Frankie suddenly looks thoughtful. “Do you think spiders that have built their webs in the wing mirror of a car know where they’re going? Or they’re just riding along, their little minds going: ‘AAAAAAAHHHHHHHHH!!!!!’?” I burst into laughter. “Absolutely the latter.” – “Do you think we’re in control of where we’re going in life, or do feel like a spider in a wing mirror, too?”

“Oh, I am absolutely a spider in a wing mirror. I mean, how the heck did I even get here?! On to an island? Somewhere in England? That I swimpacked to?! With someone I met on the internet?!! I mean, how the heck did I even get into swimpacking?!!! What questionable decision-making skills brought me here in the first place?! AAAAAAHHHHHHH!”

We’re sitting on a random island in a random lake, which itself can be found on a random island surrounded by a random ocean, and we are laughing so hard we’re close to tears at the absurdity of it all in our one-person tent that we’ve squished two people into.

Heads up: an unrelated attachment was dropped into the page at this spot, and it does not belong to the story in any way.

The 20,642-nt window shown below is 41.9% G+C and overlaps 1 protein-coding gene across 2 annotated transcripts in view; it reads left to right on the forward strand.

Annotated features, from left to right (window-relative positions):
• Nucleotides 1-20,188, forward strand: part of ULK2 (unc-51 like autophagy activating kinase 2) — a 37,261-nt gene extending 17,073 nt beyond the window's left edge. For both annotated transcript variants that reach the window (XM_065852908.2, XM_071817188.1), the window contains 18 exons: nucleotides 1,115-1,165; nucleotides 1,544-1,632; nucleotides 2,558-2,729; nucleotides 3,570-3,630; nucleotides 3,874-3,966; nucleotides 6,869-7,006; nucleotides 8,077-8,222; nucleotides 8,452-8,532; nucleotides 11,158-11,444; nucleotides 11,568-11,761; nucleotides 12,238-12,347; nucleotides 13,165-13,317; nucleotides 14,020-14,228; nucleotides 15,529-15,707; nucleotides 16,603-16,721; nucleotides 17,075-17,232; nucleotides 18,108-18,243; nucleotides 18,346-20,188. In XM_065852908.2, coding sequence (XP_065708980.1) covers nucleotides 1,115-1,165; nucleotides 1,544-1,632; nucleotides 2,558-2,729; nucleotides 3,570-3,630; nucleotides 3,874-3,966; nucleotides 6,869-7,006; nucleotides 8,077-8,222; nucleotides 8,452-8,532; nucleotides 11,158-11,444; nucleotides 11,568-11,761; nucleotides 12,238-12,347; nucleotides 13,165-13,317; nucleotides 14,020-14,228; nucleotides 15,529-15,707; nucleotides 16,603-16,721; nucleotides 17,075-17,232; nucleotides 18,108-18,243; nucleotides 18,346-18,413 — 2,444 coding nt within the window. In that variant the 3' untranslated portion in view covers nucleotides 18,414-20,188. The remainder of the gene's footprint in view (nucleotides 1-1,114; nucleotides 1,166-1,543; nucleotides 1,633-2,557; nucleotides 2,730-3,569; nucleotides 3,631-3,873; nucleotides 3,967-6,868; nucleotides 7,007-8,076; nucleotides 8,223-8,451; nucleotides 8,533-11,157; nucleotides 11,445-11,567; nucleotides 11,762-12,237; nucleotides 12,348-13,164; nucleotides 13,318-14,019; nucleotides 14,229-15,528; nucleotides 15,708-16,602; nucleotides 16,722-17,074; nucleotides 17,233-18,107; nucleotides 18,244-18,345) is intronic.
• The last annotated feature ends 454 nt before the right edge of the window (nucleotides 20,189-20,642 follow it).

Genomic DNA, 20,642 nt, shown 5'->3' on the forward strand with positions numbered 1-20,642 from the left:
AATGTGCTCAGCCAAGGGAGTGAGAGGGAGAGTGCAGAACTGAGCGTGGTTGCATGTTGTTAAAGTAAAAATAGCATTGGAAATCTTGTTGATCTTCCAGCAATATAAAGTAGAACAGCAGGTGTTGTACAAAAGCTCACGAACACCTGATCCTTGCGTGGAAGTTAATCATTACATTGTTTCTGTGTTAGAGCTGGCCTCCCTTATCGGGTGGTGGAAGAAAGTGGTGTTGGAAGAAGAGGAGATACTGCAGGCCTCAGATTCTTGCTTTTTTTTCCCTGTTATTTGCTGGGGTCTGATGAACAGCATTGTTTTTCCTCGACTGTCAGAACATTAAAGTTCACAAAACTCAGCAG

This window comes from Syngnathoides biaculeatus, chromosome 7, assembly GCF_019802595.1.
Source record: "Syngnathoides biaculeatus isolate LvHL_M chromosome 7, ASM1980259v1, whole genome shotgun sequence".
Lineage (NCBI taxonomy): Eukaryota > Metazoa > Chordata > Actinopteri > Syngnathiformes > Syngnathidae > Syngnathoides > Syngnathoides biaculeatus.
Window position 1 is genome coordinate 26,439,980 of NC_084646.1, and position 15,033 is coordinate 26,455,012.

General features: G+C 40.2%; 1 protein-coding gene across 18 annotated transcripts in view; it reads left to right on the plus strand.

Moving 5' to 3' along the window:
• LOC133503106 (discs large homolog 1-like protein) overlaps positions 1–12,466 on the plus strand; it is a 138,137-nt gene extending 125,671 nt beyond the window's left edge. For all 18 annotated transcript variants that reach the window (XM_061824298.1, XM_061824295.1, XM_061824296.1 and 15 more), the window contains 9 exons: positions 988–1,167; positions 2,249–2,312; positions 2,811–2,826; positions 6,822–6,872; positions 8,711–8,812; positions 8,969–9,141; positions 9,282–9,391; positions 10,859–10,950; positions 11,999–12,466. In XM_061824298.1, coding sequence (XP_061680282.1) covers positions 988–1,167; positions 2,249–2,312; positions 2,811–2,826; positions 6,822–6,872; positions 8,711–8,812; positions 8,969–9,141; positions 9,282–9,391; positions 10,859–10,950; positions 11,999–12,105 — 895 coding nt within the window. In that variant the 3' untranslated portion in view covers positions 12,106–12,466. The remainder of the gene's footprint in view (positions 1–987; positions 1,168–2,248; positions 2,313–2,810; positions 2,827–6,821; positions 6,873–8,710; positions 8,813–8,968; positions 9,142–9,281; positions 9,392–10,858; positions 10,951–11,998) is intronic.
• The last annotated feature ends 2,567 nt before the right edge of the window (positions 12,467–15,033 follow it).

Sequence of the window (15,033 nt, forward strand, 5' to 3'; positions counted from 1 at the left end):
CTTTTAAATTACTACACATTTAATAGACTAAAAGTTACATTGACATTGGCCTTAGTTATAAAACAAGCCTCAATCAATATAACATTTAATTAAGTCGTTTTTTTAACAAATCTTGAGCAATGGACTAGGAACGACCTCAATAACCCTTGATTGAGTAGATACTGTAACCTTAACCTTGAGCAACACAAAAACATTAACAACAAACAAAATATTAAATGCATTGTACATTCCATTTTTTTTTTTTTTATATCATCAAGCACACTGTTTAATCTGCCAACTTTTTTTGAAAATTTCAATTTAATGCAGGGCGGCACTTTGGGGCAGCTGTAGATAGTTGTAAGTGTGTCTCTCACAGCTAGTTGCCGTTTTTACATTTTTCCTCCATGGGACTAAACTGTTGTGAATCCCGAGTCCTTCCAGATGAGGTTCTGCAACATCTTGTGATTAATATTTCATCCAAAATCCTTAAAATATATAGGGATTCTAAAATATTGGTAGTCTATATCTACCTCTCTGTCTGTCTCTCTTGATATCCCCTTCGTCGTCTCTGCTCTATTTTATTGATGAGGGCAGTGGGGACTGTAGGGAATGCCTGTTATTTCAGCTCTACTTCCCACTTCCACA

Honestly, if this is what it’s like to be a spider in a wing mirror –

I’d say we found ourselves a pretty epic ride to cling to.

“ARE YOU OKAY?!” Frankie yells at me from the paddleboard, slowly but (disturbingly) surely drifting away from me. I lift my right hand and try to form the diver’s “OK” sign, but my index finger struggles to touch my thumb to form the ‘o’. My hands are clenching up, and I’m still halfway between island and shore. “..…!” I wish I had the luxury of panicking, but thankfully I’ve learned by now to save that for After The Scare. Currently, there’s no alternative to just keep on keeping on.